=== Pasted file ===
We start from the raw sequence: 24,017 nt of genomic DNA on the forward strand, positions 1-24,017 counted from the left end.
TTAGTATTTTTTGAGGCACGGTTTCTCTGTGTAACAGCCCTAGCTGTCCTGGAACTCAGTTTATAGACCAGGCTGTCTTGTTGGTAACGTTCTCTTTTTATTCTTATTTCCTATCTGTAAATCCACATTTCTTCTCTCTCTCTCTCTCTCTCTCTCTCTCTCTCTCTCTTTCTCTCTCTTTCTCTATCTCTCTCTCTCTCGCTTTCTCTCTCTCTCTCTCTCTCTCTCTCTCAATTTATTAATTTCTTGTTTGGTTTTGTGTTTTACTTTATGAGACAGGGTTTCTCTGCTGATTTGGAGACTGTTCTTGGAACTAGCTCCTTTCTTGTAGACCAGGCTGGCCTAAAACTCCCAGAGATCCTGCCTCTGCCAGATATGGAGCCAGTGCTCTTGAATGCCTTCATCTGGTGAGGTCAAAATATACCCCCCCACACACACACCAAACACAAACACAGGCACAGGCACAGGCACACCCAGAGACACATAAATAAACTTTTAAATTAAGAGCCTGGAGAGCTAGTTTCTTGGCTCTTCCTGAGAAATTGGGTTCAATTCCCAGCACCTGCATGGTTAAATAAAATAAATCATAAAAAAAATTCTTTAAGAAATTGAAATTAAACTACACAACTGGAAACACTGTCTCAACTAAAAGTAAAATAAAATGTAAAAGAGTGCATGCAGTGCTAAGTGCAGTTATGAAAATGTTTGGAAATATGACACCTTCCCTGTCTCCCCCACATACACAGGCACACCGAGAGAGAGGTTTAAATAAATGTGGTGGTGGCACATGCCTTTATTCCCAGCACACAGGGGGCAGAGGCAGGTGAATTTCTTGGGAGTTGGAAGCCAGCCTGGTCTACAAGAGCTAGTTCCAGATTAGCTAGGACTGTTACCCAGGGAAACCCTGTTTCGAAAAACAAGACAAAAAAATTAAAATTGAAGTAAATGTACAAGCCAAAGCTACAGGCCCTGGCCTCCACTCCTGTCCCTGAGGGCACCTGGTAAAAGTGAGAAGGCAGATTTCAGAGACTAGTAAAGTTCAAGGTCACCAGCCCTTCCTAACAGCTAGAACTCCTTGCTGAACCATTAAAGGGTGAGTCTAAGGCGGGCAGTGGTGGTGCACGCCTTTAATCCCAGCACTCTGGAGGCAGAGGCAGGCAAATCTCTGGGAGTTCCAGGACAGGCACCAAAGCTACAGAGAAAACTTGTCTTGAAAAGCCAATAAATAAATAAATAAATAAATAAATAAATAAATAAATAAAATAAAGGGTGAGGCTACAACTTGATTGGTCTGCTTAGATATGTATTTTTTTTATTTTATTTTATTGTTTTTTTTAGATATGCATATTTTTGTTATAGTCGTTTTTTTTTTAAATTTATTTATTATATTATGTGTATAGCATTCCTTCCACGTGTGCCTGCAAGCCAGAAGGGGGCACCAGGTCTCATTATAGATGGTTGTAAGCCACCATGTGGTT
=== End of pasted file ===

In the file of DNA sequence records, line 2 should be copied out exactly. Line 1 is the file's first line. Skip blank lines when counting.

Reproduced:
TTAGTATTTTTTGAGGCACGGTTTCTCTGTGTAACAGCCCTAGCTGTCCTGGAACTCAGTTTATAGACCAGGCTGTCTTGTTGGTAACGTTCTCTTTTTATTCTTATTTCCTATCTGTAAATCCACATTTCTTCTCTCTCTCTCTCTCTCTCTCTCTCTCTCTCTCTCTTTCTCTCTCTTTCTCTATCTCTCTCTCTCTCGCTTTCTCTCTCTCTCTCTCTCTCTCTCTCTCAATTTATTAATTTCTTGTTTGGTTTTGTGTTTTACTTTATGAGACAGGGTTTCTCTGCTGATTTGGAGACTGTTCTTGGAACTAGCTCCTTTCTTGTAGACCAGGCTGGCCTAAAACTCCCAGAGATCCTGCCTCTGCCAGATATGGAGCCAGTGCTCTTGAATGCCTTCATCTGGTGAGGTCAAAATATACCCCCCCACACACACACCAAACACAAACACAGGCACAGGCACAGGCACACCCAGAGACACATAAATAAACTTTTAAATTAAGAGCCTGGAGAGCTAGTTTCTTGGCTCTTCCTGAGAAATTGGGTTCAATTCCCAGCACCTGCATGGTTAAATAAAATAAATCATAAAAAAAATTCTTTAAGAAATTGAAATTAAACTACACAACTGGAAACACTGTCTCAACTAAAAGTAAAATAAAATGTAAAAGAGTGCATGCAGTGCTAAGTGCAGTTATGAAAATGTTTGGAAATATGACACCTTCCCTGTCTCCCCCACATACACAGGCACACCGAGAGAGAGGTTTAAATAAATGTGGTGGTGGCACATGCCTTTATTCCCAGCACACAGGGGGCAGAGGCAGGTGAATTTCTTGGGAGTTGGAAGCCAGCCTGGTCTACAAGAGCTAGTTCCAGATTAGCTAGGACTGTTACCCAGGGAAACCCTGTTTCGAAAAACAAGACAAAAAAATTAAAATTGAAGTAAATGTACAAGCCAAAGCTACAGGCCCTGGCCTCCACTCCTGTCCCTGAGGGCACCTGGTAAAAGTGAGAAGGCAGATTTCAGAGACTAGTAAAGTTCAAGGTCACCAGCCCTTCCTAACAGCTAGAACTCCTTGCTGAACCATTAAAGGGTGAGTCTAAGGCGGGCAGTGGTGGTGCACGCCTTTAATCCCAGCACTCTGGAGGCAGAGGCAGGCAAATCTCTGGGAGTTCCAGGACAGGCACCAAAGCTACAGAGAAAACTTGTCTTGAAAAGCCAATAAATAAATAAATAAATAAATAAATAAATAAATAAATAAAATAAAGGGTGAGGCTACAACTTGATTGGTCTGCTTAGATATGTATTTTTTTTATTTTATTTTATTGTTTTTTTTAGATATGCATATTTTTGTTATAGTCGTTTTTTTTTTAAATTTATTTATTATATTATGTGTATAGCATTCCTTCCACGTGTGCCTGCAAGCCAGAAGGGGGCACCAGGTCTCATTATAGATGGTTGTAAGCCACCATGTGGTT